In a paper published in the journal Molecules, researchers from China have developed a CaCO3@SiO2 hydrophobic composite by depositing nanoscale silica on calcium carbonate. The composite material has a micro-nano complex structure similar to a "lotus leaf" surface.
Study: Calcium [email protected] Composite with Superhydrophobic Properties. Image Credit: cyo bo/Shutterstock.com
Hydrophobicity and Composites
Some natural systems can perform self-cleaning, which provides them with the ability to repel contaminants. The lotus leaf is a typical example and is known for its hydrophobicity or self-cleaning properties; this ability is therefore known as the "lotus effect".
Properties such as sliding angle, contact of a drop, hydrophobicity, and low contact angle hysteresis are essential for self-cleaning surfaces. Calcium carbonate is an inorganic chemical with advantages such as a simple working process, high product quality, and low cost.
The high surface fineness of calcium carbonate results in higher surface energy and ease of self-agglomeration in polar solvents. Nano-silica is a nonmetallic nanomaterial; the bonded hydroxyl groups in nano-silica have three forms—vicinal silanols, isolated silanols, and geminal silanol—which improves water absorption.
Standard vapor-solid-liquid three-phase interface. Image Credit: Ma, Y. et al., Molecules
In this study, a CaCO3@SiO2 composite material is developed using nanoscale silica deposited on the calcium carbonate surface to improve overall roughness and hydrophobicity. CaCO3@SiO2 composite material particles prepared in the study resemble the mastoid of lotus leaf surfaces due to the presence of nano spherical silica adhering to the micron calcium carbonate surface.
Preparation of CaCO3@SiO2 Composite Material
The preparation process of the CaCO3@SiO2 composite material is divided into the following steps: preparation of spherical calcium carbonate, CaCO3@SiO2 composite material preparation, cubic calcium carbonate development, and surface treatment.
Calcium chloride aqueous solution was prepared with calcium chloride and ammonia water, while TEOS (tetraethyl orthosilicate), ethanol, and ammonia were used to generate the nanoscale silica. The cubic calcium carbonate was prepared by calcium chloride aqueous solution OP-10 and ethyl alcohol.
During surface treatment, 20 g of dry powder of the materials mentioned were dispersed in stearic acid n-hexane solution (45 mL 0.5 mol/L), stirred for 0.5 h, and oven-dried at 70 °C. To perform the surface treatment, the modified materials were spread on the surface of the pressure-sensitive adhesive tape, gently pressed with a glass cover, and flushed with air under pressure to remove free materials.
This process was repeated several times until material particles fully covered the adhesive tape.
SEM image of cubic calcium carbonate (a,b), spherical calcium carbonate (c,d) and CaCO3@SiO2 composite material (e,f). CaCO3@SiO2 composite materials were formed by loading nanosized silica onto spherical calcium carbonate. Image Credit: Ma, Y. et al., Molecules
Techniques such as X-ray powder diffraction (XRD), scanning electron microscopy (SEM), thermogravimetric analysis (TGA), Fourier transform infrared spectroscopy (FTIR), and X-ray photoelectron spectroscopy (XPS) were used to characterize the morphology and structure of the composite material.
The three composites—cubic calcium carbonate, spherical calcium carbonate, and CaCO3@SiO2 composite—were compared in the tests.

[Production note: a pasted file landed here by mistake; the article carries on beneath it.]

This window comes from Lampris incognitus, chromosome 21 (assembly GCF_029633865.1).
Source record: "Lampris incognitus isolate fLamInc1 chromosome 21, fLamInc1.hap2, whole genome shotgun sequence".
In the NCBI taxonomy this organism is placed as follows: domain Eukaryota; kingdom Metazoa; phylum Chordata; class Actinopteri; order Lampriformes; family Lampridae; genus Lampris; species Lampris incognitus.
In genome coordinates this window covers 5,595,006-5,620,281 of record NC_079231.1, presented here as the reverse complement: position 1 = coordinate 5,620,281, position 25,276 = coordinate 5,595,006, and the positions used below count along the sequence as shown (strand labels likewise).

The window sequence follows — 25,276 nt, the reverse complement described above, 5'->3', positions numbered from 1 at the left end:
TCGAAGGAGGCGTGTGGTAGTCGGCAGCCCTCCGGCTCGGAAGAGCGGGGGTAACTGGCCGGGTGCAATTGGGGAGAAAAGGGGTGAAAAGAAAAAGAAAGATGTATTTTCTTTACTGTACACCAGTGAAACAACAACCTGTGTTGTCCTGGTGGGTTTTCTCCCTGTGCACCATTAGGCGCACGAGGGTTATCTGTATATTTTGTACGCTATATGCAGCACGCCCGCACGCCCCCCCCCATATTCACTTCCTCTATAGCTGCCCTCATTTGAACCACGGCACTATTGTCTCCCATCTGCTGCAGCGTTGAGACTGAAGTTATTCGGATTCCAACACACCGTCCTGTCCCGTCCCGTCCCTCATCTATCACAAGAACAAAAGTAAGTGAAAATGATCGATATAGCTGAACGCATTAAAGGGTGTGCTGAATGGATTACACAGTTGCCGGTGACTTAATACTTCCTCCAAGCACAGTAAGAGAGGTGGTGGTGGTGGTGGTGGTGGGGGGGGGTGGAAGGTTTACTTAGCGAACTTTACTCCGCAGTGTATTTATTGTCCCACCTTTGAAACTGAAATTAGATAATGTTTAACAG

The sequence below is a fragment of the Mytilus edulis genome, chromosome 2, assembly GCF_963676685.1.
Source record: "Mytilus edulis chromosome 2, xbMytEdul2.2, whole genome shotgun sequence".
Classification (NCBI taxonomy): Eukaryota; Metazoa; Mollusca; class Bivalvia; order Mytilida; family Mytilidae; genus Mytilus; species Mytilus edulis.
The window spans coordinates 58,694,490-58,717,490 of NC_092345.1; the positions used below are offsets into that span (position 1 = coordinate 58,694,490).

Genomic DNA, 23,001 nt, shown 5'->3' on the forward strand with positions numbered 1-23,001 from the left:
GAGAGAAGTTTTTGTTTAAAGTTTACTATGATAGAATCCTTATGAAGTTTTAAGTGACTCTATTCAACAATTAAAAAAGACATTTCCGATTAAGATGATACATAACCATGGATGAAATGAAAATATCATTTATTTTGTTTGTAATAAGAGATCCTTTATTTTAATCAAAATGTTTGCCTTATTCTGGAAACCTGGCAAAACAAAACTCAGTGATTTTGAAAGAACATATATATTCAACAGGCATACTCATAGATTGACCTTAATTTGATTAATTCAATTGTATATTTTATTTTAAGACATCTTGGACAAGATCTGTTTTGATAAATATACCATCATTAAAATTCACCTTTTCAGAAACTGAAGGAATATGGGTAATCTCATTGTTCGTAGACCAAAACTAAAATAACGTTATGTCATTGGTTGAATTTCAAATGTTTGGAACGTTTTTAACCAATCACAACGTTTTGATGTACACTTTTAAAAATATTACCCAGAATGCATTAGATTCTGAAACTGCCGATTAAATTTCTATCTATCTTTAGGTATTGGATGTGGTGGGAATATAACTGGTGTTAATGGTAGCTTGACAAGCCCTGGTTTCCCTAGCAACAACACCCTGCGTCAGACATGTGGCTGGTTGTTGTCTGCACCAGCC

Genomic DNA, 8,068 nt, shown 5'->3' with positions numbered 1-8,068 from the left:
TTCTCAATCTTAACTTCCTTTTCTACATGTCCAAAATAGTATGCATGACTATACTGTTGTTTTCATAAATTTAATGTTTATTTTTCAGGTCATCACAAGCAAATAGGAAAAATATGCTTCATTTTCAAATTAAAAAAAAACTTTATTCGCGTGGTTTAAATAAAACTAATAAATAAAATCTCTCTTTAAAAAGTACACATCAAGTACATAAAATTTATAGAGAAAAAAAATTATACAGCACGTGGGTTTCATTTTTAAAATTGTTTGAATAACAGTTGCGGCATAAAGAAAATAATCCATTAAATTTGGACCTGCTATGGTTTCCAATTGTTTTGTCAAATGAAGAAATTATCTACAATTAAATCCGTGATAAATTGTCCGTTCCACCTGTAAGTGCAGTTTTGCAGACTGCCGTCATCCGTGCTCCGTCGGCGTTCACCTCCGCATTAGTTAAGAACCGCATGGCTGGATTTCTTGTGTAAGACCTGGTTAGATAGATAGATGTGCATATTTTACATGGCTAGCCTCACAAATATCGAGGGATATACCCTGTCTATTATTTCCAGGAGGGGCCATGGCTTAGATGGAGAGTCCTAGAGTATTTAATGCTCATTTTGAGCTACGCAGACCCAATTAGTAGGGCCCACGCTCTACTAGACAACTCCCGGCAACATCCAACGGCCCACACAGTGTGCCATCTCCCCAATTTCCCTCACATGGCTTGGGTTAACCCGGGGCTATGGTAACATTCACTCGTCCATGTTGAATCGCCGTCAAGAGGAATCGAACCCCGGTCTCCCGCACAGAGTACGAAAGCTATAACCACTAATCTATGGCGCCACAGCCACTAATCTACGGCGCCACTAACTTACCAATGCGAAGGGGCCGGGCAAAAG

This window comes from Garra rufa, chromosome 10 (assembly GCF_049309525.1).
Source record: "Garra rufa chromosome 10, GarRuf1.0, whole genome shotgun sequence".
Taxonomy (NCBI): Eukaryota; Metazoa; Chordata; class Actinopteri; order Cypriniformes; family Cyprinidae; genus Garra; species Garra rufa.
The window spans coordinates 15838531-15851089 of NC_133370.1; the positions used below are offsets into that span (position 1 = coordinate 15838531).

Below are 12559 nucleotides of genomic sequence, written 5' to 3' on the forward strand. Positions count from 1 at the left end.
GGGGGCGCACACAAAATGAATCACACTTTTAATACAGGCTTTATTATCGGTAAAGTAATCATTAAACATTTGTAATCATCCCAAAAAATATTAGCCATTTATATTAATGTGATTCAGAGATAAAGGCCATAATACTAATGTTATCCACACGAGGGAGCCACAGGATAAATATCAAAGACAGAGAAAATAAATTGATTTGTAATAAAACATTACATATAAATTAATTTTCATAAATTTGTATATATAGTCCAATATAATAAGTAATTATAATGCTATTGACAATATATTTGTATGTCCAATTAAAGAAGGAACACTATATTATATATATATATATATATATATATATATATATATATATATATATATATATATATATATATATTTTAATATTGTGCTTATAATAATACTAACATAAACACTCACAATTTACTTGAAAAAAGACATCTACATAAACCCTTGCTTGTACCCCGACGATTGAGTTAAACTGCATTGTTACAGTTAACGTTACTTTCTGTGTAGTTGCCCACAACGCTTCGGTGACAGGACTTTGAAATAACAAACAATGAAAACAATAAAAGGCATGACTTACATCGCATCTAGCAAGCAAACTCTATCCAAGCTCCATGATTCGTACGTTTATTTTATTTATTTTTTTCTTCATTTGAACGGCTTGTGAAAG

The morphology test observed that the surface of the cubic calcium carbonate is smooth without any bumps and spherical calcium carbonate is slightly concave and convex. The CaCO3@SiO2 composite material’s surface roughness is significantly increased due to the overall surface heterogeneity caused by spherical silica.
The X-ray diffraction pattern of composite material indicates that the composite material is composed of some amorphous silica, a large amount of calcium carbonate, and a small amount of calcite.
The thermogravimetry test is used to test the thermal stability of materials mainly performed to study weight loss in response to the temperature of composites; the results indicate that the weight loss of CaCO3@SiO2 is highest, and thus it can adsorb more.
The initial contact angle (θ) of cubic calcium carbonate, spherical calcium carbonate, and CaCO3@SiO2 composite material are 57.9°, 73.5°, and 76.8°, respectively, while post-treatment with stearic acid, the contact angles of the modified materials (θ) improved to 127.1°, 136.1°, and 151.3°.
The influence of material roughness on its hydrophobicity was investigated using the Cassie model theory and it showed that the CaCO3@SiO2 composite has the highest surface roughness.
The FTIR of (a) cubic calcium carbonate, (b) spherical calcium carbonate, and (c) CaCO3@SiO2 composite material. Image Credit: Ma, Y. et al., Molecules
The new CaCO3@SiO2 composite material was prepared by combining the nanostructure with the micron structure, and the superhydrophobicity of the material was realized by increasing the surface roughness. After modification with stearic acid, the CaCO3@SiO2 composite had good superhydrophobicity as the contact angle improved, indicating the significance of stearic acid in achieving superhydrophobicity.
The structure became the most critical factor affecting the hydrophobicity of composites as they were coated with stearic acid.
This work offers a new method to analyze the superhydrophobic properties of rough surfaces using the Cassie equation. The CaCO3@SiO2 composite materials prepared are suitable for use in raincoats, superhydrophobic coatings, the construction industry, and waterproof glass.
Ma, Y.; Tian, P.; Bounmyxay, M.; Zeng, Y.; Wang, N. Calcium [email protected] Composite with Superhydrophobic Properties. Molecules 2021, 26, 7180. https://www.mdpi.com/1420-3049/26/23/7180